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NBME 24 Answers

nbme24/Block 4/Question#25

A 26-year-old man is brought to the emergency ...

Pericardial tamponade

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submitted by m-ice(124),

This man has pulsus paradoxus, a sign in which blood pressure decreases drastically during inspiration. Pulsus paradoxus is a classic sign of pericardial tamponade.

When fluid (often blood) has pooled around the heart, the heart struggles to expand and fill with blood. This becomes a bigger problem for the right ventricle during inspiration, because the right side of the heart receives increased venous return during inspiration. Because there is fluid preventing the right ventricle from expanding outward, the only other place it can expand to accommodate is by pushing on the septum, shrinking the size of the left ventricle. This causes decreased BP when the left ventricle contracts during that cardiac cycle.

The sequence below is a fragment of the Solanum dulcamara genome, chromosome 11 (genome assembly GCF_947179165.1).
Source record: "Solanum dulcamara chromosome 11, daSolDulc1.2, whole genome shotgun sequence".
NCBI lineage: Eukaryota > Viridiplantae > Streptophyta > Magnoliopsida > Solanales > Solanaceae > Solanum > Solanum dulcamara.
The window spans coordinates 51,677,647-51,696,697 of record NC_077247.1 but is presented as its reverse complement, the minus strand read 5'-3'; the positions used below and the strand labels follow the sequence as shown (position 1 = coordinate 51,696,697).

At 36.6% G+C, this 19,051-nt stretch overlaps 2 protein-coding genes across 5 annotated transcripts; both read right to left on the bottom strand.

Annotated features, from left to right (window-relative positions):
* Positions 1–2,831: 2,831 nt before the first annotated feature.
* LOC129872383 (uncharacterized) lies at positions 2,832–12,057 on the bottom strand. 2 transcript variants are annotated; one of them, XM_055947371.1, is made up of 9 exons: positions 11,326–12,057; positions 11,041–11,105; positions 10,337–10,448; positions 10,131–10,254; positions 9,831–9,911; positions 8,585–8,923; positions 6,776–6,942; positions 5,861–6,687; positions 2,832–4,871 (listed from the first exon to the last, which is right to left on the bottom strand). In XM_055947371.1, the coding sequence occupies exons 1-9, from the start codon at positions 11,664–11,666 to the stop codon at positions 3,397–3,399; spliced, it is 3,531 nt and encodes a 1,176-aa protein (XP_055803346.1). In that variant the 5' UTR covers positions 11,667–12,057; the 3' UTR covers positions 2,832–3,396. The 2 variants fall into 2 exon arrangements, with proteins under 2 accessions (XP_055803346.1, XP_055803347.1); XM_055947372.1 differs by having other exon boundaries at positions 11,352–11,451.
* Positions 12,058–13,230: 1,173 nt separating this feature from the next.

sajaqua1  In addition to causing pulsus paradoxus, we see jugular venous distension, and muffled/distant heart sounds (hard to hear through the cardiac tamponade). https://radiopaedia.org/articles/beck-triad?lang=us +